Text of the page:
# Zero object in additive category

I am new in category theory and I got stuck with this following problem - An additive category $$\mathcal{C}$$ is a category with $$\mathcal{C}(A, B)$$ an abelian group for every pair $$A, B$$ and composition of morphisms being a group homomorphism, an object $$0$$ such that $$\mathcal{C}(0,0)=\{*\}$$ the trivial group with one element also denoted $$\mathcal{C}(0,0)=0$$, and finite sums and products always exist.

Given this information, how to show the object $$0$$ is an initial and terminal object? That is, there are unique maps $$0\to A$$ and $$A\to 0$$ for every $$A\in Ob \mathcal{C}$$.

I can see there must be at least one morphism $$0\to A$$ and $$A\to 0$$ namely one can choose the identity element of the groups $$\mathcal{C}(0, A)$$ and $$\mathcal{C}(A, 0)$$, but then I am unable to show how that is the only possible morphism. I suppose we have to look at the group homomorphism $$\mathcal{C}(0, A)\times \mathcal{C}(A, 0)\to \mathcal{C}(0,0)$$ but not sure how to use that fact. Thanks in advance.

• Use bilinearity. The point is that in an additive category there are two canonical endomorphisms of every object $c$, the identity $\text{id}_c$ and zero $0_c$, and the zero object is the unique object such that these two agree. Now multiply any morphism into or out of the zero object by this unique morphism. Commented Feb 14, 2023 at 8:37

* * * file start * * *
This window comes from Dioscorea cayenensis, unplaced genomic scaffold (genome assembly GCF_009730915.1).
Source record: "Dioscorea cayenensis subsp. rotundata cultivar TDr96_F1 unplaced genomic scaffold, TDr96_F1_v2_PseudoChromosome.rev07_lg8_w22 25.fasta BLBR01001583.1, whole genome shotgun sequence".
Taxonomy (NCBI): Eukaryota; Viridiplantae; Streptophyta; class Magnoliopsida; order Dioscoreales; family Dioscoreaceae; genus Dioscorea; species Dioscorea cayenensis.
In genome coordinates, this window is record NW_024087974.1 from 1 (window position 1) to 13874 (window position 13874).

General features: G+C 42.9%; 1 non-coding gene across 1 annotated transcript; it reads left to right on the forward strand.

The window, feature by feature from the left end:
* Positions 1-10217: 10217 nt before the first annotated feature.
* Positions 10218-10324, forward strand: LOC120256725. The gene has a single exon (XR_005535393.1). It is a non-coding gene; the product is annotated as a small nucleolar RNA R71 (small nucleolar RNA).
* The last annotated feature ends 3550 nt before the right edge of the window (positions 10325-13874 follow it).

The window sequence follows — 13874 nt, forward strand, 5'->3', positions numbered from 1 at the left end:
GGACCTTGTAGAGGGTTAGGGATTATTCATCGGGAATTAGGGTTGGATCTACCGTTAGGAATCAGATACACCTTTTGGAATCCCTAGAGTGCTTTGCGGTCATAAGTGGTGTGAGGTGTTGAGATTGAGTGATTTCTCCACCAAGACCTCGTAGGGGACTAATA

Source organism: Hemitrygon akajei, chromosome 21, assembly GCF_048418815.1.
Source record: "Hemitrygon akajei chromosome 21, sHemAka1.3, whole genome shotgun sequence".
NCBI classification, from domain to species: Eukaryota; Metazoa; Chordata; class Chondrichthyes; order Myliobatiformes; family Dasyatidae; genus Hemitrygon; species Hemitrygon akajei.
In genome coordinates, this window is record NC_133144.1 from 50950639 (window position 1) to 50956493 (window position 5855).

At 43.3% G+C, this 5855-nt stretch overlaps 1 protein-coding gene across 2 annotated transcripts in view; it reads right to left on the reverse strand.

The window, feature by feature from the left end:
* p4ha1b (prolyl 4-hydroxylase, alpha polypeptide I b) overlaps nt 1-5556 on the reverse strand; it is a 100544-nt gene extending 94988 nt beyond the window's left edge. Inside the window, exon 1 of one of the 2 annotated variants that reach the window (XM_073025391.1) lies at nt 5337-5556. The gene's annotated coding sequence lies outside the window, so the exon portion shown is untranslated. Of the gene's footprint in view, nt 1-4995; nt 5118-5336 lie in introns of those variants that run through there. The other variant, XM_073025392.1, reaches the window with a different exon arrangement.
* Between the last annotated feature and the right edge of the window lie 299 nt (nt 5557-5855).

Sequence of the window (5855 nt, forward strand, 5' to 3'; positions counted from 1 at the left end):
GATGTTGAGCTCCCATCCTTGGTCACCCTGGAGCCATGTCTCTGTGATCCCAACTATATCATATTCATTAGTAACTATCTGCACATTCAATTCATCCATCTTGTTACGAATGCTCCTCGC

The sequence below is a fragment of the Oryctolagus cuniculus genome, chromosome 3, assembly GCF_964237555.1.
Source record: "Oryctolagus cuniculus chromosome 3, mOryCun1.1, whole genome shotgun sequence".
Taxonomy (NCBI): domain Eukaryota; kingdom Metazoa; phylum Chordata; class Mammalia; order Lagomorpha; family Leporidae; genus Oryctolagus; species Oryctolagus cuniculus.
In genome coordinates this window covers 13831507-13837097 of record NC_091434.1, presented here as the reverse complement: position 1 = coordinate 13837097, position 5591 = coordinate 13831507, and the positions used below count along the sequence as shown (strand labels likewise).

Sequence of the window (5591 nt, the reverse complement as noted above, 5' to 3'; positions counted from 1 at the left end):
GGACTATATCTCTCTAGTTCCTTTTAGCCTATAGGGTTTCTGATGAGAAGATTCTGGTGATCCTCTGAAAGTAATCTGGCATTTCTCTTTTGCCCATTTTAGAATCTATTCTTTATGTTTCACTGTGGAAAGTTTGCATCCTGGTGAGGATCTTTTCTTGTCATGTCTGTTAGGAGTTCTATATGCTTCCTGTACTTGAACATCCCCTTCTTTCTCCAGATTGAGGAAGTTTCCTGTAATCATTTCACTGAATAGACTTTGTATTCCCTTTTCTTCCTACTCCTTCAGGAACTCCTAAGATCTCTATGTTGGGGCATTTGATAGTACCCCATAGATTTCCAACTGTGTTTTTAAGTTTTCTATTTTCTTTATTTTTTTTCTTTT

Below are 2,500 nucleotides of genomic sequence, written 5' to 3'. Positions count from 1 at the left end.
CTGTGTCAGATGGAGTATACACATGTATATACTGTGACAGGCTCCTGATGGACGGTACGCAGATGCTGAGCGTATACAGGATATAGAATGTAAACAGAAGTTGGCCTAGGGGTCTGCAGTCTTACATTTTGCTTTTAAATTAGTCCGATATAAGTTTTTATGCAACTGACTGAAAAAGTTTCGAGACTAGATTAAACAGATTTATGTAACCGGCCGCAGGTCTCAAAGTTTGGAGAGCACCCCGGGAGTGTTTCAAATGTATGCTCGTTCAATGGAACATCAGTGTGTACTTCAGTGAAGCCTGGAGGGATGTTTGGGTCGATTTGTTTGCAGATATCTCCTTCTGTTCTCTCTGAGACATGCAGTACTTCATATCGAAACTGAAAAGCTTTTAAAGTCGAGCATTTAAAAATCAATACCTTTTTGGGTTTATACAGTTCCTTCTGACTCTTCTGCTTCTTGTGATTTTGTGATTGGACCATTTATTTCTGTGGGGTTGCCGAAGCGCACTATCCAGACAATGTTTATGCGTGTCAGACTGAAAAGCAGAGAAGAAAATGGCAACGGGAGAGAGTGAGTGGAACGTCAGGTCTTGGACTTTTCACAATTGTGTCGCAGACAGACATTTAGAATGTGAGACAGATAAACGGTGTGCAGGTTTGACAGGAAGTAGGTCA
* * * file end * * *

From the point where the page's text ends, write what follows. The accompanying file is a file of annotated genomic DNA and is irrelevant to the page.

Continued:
• I get the intuition for what you're saying, but what is $0_c$ in general? It makes sense when it's the unique morphism corresponding to the zero object, but here by definition this object isn't initial or terminal, but only some object which has no nontrivial endomorphisms. With this definition if $f:c\to 0$ some morphism then composing with the $0$ map only gives me back $f$. What am I missing here? Commented Feb 14, 2023 at 9:02
• $0_c$ is the additive identity of $\text{Hom}(c, c)$; more generally there is a zero morphism $0_{c, d} : c \to d$ which is the additive identity of $\text{Hom}(c, d)$. By bilinearity it has the property that any composition involving a zero morphism is another zero morphism. Now apply this fact here. Commented Feb 14, 2023 at 9:19

As Qiaochu Yuan says there, and also as you state in your question, there is an identity element for each abelian group $$C(A,B)$$, and in particular for $$C(A,0)$$ and $$C(0,A)$$. The usual notation for the operation between morphisms is "+", and therefore we will call these elements $$0_{AB}$$ ($$0_A$$ in the case of $$C(A,A)$$). You also note that, for the zero object $$0$$, the group $$C(0,0)$$ is trivial and its only element is $$0_0$$. This element must be equal to $$Id_0$$, the neutral element for the composition that exists for every object in a category.
Now, we want to show that $$C(A,0)$$ has exactly one element. Let us take therefore $$f:A\rightarrow 0$$. On the one hand, you already noticed that
$$Id_0\circ f=f.$$
But on the other hand, since $$Id_0=0_0$$, and applying first that $$0_0$$ is neutral for addition, and second distribution of composition over addition, we have
$$f=Id_0\circ f=0_0\circ f=(0_0+0_0)\circ f= 0_0\circ f+0_0\circ f= Id_0\circ f +Id_0\circ f= f+f.$$
Therefore $$f=0_{A0}$$, and $$C(A,0)$$ has exactly one element for every object $$A$$ in the category. This means that $$0$$ is terminal. Similarly, one can prove that it is also initial.